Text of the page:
Brands that supply prom dresses, tuxedos, jewelry, makeup and limousine rentals have significant marketing opportunities in this steadily growing market. And that’s just the ‘before the prom’ spending, which focuses more heavily on fashion and appearance. ‘After the prom’ spending by moms can also be significant to ensure safety.
With the median age of first marriage in the United States reaching about 28 for men and 26 for women, senior prom is sometimes taking the place of lavish weddings for a young adult’s “coming-of-age” celebration. USA Today reports that, in 2012, an average family will spend over $1,000 for prom preparations (up from over $800 last year).
And just who holds the purse strings for these before and after prom purchases? That’s right, Mom. Prom hits two of Mom’s hot button themes we identified in Tuning Into Mom: Health & Safety and Fashion & Beauty.
In Health & Safety, teen driving and drunk driving fatalities are a major concern for moms. This means that many moms are also spending significant resources for ‘after the prom’ efforts to create a fun and safe after-party, either at the school or another venue. This creates opportunities for brands to capture mom’s spending and, importantly, support her efforts to keep her child safe (e.g., through sponsorships and messaging).
In a SAAD survey of 11th and 12th graders, 90% of students, “believe that their peers are more likely to drink and drive on prom night when compared to any other night of the year.” Obviously, moms are very concerned about drunk driving, and an organized after-party is a solution. To create a win-win, they also have to ensure the after-party is attractive to high-schoolers. Here’s a short description of one such $20,000 mom organized after-party in Deerfield, IL that went from 11am-3:30am.
If there isn’t a school organized after party, moms need to decide whether to host a party at their home, or help another parent organize one and hold it safely.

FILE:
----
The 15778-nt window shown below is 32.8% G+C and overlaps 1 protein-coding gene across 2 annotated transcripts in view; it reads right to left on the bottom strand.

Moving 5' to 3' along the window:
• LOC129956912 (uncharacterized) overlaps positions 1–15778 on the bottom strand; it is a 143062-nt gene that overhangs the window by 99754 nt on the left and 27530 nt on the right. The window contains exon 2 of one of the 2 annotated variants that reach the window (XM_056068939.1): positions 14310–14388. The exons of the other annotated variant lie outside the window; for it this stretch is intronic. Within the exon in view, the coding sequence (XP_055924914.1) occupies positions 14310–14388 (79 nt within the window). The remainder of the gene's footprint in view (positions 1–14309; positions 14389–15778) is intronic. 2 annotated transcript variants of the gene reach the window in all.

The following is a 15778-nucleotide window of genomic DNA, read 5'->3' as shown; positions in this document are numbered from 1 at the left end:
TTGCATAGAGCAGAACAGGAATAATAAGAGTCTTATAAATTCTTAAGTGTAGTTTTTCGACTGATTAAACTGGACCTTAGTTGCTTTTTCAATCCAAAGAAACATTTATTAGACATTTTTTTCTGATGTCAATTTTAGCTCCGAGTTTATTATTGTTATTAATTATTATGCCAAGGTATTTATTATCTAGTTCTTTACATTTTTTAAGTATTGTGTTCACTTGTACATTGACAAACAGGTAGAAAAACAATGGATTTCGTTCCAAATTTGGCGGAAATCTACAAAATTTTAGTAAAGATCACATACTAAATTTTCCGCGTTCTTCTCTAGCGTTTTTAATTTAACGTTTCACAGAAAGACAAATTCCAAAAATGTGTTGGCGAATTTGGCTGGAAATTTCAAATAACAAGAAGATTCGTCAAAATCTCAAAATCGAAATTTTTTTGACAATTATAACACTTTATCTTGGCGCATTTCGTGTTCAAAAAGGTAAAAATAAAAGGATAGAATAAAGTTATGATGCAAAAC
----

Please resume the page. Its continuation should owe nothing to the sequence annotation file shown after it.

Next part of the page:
On the Fashion & Beauty angle, teens shopping for prom dresses and accessories come to their moms for advice (and funding). As Amanda says, remembering her high school experience:
“My friends and I all had our moms help us make the final decision on prom dresses and accessories, even if we went shopping together as friends first. And so did my younger sister. We all wanted a grown-up, elegant look that we knew we had to reach outside our peer group to find.”
Ellie also adds about her dress-buying experience:
“It was mainly just me and my mom. We discussed the budget in advance and I had decided on a classy look. We found it at BCBG. It’s important to try it on to see how it fits, and my mom and I agreed this one fit perfectly. My mom really liked the dress and was on the same page as me as far as being able to wear it again. After finding the dress, I also shared it with my friends at school using a Facebook page created for this purpose.”
Moms also help their sons prepare for prom. Judy, the mom of a senior son, adds, “I have helped him select a wrist corsage for his girlfriend…this year, he has become more fashion-conscious and wanted the colors to match his date’s dress.”
Judy also mentioned that moms ended up arranging the limo service to and from the prom, which is a big-ticket item at $80 per child:
“Biggest challenge was getting the kids to decide what they want and who was going to share the ride. They were looking at options, but it became obvious that they weren't really getting anywhere, so some moms took over…it’s a haul from school and then to the after-party, which is an hour away.”
A brand targeting prom-going teens should focus on marketing strategy that helps both teen and Mom feel like they’ve found the “perfect dress,” “perfect shoes,” or even “perfect nail polish.” Moms are in the mood to stretch the budget to help their daughters (and sons) have the “perfect prom experience.” Part of this perfect experience is making sure their child is safe, so they are willing to put time and money into well-organized after-prom parties.